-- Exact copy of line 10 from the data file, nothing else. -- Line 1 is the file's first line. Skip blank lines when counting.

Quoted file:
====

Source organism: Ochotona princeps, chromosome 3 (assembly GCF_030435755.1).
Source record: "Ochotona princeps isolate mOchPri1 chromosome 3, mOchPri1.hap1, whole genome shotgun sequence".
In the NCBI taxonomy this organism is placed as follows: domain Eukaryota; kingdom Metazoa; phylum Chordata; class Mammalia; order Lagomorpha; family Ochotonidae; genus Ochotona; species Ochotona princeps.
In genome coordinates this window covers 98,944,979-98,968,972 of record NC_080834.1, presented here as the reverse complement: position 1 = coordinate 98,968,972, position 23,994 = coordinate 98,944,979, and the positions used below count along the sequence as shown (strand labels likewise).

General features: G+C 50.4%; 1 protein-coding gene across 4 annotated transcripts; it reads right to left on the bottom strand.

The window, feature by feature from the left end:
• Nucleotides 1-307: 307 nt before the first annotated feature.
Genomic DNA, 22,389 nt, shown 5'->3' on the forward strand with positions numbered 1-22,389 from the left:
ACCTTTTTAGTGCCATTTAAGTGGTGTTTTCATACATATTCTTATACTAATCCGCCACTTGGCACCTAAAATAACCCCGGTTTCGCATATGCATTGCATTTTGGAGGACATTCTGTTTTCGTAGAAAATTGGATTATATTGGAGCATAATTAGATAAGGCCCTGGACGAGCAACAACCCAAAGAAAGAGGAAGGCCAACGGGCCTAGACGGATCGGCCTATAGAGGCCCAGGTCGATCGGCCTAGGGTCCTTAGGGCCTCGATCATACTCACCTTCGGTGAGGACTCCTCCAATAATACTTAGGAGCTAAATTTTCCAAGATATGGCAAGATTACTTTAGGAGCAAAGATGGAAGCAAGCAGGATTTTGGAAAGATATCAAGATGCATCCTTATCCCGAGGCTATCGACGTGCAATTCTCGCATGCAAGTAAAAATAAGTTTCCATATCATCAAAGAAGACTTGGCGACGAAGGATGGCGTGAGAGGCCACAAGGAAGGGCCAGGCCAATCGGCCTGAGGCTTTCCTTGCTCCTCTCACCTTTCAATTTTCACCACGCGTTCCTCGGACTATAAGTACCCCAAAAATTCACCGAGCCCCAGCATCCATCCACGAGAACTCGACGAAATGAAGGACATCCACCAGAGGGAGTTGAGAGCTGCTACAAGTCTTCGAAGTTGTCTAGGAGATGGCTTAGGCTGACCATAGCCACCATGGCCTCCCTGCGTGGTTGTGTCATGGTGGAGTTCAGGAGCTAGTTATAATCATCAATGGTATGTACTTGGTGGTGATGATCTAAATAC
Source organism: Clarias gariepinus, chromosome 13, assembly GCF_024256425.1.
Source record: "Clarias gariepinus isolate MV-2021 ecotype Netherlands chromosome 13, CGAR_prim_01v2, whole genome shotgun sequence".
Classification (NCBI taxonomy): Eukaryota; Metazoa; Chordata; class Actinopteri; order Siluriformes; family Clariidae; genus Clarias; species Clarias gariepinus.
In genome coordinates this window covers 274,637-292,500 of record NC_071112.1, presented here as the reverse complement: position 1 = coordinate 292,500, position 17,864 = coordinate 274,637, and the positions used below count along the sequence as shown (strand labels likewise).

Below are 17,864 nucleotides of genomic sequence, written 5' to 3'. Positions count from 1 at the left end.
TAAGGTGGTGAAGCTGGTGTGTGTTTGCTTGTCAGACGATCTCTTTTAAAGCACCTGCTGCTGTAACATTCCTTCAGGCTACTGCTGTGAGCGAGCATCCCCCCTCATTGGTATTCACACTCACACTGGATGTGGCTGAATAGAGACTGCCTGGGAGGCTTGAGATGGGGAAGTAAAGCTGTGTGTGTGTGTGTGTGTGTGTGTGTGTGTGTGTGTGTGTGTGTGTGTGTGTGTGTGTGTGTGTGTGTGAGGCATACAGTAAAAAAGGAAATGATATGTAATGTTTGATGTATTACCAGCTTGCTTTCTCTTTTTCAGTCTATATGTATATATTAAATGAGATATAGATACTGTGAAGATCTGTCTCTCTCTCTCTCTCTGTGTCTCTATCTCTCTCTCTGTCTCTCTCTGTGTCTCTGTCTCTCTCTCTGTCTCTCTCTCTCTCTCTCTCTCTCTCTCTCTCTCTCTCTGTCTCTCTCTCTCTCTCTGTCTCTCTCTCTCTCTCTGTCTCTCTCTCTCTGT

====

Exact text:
Source organism: Clarias gariepinus, chromosome 13, assembly GCF_024256425.1.